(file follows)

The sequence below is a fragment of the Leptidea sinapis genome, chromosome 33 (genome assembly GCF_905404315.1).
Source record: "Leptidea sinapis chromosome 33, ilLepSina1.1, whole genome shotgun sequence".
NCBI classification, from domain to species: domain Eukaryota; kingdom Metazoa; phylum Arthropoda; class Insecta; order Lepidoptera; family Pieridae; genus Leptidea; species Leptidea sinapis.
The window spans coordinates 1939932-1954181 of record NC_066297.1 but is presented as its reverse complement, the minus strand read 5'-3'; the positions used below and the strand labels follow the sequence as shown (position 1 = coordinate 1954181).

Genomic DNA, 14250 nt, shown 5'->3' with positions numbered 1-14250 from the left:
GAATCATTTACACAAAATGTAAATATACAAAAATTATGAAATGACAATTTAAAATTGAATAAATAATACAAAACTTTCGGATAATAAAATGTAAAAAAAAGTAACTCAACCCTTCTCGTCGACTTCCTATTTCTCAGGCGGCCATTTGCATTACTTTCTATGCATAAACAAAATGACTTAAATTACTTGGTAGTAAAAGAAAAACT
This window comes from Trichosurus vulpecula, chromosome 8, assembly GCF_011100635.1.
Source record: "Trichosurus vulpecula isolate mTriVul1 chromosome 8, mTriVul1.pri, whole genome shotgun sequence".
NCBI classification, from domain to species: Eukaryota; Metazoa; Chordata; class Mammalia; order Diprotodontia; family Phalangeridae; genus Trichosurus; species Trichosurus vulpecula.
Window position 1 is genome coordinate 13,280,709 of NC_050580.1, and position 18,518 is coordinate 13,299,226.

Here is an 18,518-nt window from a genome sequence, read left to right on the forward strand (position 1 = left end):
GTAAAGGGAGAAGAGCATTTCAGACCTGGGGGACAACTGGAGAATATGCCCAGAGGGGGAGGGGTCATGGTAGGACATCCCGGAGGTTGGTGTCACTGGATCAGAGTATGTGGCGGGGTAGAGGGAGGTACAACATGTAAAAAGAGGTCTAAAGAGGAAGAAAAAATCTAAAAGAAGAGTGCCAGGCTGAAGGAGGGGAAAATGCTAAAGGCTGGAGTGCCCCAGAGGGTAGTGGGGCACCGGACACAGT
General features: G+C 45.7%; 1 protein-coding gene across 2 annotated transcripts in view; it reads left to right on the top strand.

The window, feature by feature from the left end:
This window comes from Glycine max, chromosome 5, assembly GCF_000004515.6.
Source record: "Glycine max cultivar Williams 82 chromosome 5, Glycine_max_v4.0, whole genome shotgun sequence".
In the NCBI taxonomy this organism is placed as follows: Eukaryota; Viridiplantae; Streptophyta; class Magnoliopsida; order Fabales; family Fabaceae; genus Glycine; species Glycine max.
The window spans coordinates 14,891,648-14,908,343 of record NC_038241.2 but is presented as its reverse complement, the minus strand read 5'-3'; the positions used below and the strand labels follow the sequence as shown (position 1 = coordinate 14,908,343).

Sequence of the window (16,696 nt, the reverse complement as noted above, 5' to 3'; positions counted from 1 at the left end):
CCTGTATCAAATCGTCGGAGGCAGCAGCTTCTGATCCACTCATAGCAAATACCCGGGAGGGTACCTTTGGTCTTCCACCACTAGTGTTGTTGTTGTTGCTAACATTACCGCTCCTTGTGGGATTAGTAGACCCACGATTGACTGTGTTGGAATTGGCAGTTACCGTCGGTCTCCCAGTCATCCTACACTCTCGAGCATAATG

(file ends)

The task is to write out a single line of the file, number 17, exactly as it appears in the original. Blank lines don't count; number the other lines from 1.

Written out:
In the NCBI taxonomy this organism is placed as follows: Eukaryota; Viridiplantae; Streptophyta; class Magnoliopsida; order Fabales; family Fabaceae; genus Glycine; species Glycine max.